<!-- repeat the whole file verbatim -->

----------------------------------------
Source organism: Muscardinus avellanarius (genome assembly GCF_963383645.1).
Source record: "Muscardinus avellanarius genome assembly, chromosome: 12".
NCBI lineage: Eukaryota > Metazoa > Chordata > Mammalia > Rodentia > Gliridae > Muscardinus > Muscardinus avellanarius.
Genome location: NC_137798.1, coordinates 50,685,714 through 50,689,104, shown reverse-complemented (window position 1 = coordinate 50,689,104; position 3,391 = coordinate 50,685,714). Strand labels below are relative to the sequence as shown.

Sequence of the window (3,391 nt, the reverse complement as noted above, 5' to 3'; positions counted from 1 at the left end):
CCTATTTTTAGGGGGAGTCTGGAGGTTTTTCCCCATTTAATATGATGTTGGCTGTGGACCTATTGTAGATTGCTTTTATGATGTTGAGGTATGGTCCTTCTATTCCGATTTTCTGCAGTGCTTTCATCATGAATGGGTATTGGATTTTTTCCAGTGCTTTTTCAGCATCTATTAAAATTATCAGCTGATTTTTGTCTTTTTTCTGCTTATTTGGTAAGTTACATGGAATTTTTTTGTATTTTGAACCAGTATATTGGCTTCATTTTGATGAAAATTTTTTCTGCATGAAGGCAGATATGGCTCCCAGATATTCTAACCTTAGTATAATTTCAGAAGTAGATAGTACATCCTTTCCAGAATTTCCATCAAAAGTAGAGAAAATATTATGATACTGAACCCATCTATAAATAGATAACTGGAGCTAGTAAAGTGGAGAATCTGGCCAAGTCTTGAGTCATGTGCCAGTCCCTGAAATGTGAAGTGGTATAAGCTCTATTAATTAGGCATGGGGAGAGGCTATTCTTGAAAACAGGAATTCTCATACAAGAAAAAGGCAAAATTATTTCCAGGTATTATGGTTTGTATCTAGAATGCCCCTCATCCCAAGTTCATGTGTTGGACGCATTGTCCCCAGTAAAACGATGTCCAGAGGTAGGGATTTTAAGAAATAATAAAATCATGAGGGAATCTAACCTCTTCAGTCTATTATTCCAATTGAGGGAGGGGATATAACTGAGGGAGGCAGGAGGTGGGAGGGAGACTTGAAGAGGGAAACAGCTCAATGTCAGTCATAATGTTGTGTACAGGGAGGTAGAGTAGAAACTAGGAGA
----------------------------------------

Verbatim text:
Source organism: Muscardinus avellanarius (genome assembly GCF_963383645.1).
Source record: "Muscardinus avellanarius genome assembly, chromosome: 12".
NCBI lineage: Eukaryota > Metazoa > Chordata > Mammalia > Rodentia > Gliridae > Muscardinus > Muscardinus avellanarius.
Genome location: NC_137798.1, coordinates 50,685,714 through 50,689,104, shown reverse-complemented (window position 1 = coordinate 50,689,104; position 3,391 = coordinate 50,685,714). Strand labels below are relative to the sequence as shown.

Sequence of the window (3,391 nt, the reverse complement as noted above, 5' to 3'; positions counted from 1 at the left end):
CCTATTTTTAGGGGGAGTCTGGAGGTTTTTCCCCATTTAATATGATGTTGGCTGTGGACCTATTGTAGATTGCTTTTATGATGTTGAGGTATGGTCCTTCTATTCCGATTTTCTGCAGTGCTTTCATCATGAATGGGTATTGGATTTTTTCCAGTGCTTTTTCAGCATCTATTAAAATTATCAGCTGATTTTTGTCTTTTTTCTGCTTATTTGGTAAGTTACATGGAATTTTTTTGTATTTTGAACCAGTATATTGGCTTCATTTTGATGAAAATTTTTTCTGCATGAAGGCAGATATGGCTCCCAGATATTCTAACCTTAGTATAATTTCAGAAGTAGATAGTACATCCTTTCCAGAATTTCCATCAAAAGTAGAGAAAATATTATGATACTGAACCCATCTATAAATAGATAACTGGAGCTAGTAAAGTGGAGAATCTGGCCAAGTCTTGAGTCATGTGCCAGTCCCTGAAATGTGAAGTGGTATAAGCTCTATTAATTAGGCATGGGGAGAGGCTATTCTTGAAAACAGGAATTCTCATACAAGAAAAAGGCAAAATTATTTCCAGGTATTATGGTTTGTATCTAGAATGCCCCTCATCCCAAGTTCATGTGTTGGACGCATTGTCCCCAGTAAAACGATGTCCAGAGGTAGGGATTTTAAGAAATAATAAAATCATGAGGGAATCTAACCTCTTCAGTCTATTATTCCAATTGAGGGAGGGGATATAACTGAGGGAGGCAGGAGGTGGGAGGGAGACTTGAAGAGGGAAACAGCTCAATGTCAGTCATAATGTTGTGTACAGGGAGGTAGAGTAGAAACTAGGAGA